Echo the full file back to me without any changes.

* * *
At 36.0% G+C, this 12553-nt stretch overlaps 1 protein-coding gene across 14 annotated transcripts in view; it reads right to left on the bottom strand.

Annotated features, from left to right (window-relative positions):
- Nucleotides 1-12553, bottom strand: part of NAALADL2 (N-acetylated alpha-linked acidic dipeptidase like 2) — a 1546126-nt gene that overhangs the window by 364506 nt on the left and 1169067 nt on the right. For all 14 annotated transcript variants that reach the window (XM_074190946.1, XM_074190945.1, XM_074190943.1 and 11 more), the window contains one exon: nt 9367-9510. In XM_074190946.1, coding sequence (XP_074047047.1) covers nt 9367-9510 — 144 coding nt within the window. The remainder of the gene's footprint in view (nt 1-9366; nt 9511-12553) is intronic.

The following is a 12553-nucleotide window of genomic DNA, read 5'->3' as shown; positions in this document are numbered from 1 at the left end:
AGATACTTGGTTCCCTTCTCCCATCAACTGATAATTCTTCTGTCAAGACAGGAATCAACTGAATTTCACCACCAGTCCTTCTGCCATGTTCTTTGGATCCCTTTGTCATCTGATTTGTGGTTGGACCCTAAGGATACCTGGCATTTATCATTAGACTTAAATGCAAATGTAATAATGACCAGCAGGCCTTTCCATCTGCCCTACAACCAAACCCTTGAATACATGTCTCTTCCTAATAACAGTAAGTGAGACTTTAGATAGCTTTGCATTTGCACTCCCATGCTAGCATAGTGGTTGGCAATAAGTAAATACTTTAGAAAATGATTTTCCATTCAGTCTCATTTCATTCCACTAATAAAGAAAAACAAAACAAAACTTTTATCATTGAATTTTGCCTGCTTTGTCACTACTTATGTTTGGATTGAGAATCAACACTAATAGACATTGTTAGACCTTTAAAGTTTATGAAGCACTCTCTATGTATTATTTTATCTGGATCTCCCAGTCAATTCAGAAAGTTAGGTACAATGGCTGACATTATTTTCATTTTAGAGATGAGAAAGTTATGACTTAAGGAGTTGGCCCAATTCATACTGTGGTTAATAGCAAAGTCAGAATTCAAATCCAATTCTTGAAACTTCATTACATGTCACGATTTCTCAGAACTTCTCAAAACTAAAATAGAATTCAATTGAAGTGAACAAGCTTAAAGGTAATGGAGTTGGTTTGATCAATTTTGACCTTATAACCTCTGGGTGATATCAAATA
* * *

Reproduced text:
At 36.0% G+C, this 12553-nt stretch overlaps 1 protein-coding gene across 14 annotated transcripts in view; it reads right to left on the bottom strand.

Annotated features, from left to right (window-relative positions):
- Nucleotides 1-12553, bottom strand: part of NAALADL2 (N-acetylated alpha-linked acidic dipeptidase like 2) — a 1546126-nt gene that overhangs the window by 364506 nt on the left and 1169067 nt on the right. For all 14 annotated transcript variants that reach the window (XM_074190946.1, XM_074190945.1, XM_074190943.1 and 11 more), the window contains one exon: nt 9367-9510. In XM_074190946.1, coding sequence (XP_074047047.1) covers nt 9367-9510 — 144 coding nt within the window. The remainder of the gene's footprint in view (nt 1-9366; nt 9511-12553) is intronic.

The following is a 12553-nucleotide window of genomic DNA, read 5'->3' as shown; positions in this document are numbered from 1 at the left end:
AGATACTTGGTTCCCTTCTCCCATCAACTGATAATTCTTCTGTCAAGACAGGAATCAACTGAATTTCACCACCAGTCCTTCTGCCATGTTCTTTGGATCCCTTTGTCATCTGATTTGTGGTTGGACCCTAAGGATACCTGGCATTTATCATTAGACTTAAATGCAAATGTAATAATGACCAGCAGGCCTTTCCATCTGCCCTACAACCAAACCCTTGAATACATGTCTCTTCCTAATAACAGTAAGTGAGACTTTAGATAGCTTTGCATTTGCACTCCCATGCTAGCATAGTGGTTGGCAATAAGTAAATACTTTAGAAAATGATTTTCCATTCAGTCTCATTTCATTCCACTAATAAAGAAAAACAAAACAAAACTTTTATCATTGAATTTTGCCTGCTTTGTCACTACTTATGTTTGGATTGAGAATCAACACTAATAGACATTGTTAGACCTTTAAAGTTTATGAAGCACTCTCTATGTATTATTTTATCTGGATCTCCCAGTCAATTCAGAAAGTTAGGTACAATGGCTGACATTATTTTCATTTTAGAGATGAGAAAGTTATGACTTAAGGAGTTGGCCCAATTCATACTGTGGTTAATAGCAAAGTCAGAATTCAAATCCAATTCTTGAAACTTCATTACATGTCACGATTTCTCAGAACTTCTCAAAACTAAAATAGAATTCAATTGAAGTGAACAAGCTTAAAGGTAATGGAGTTGGTTTGATCAATTTTGACCTTATAACCTCTGGGTGATATCAAATA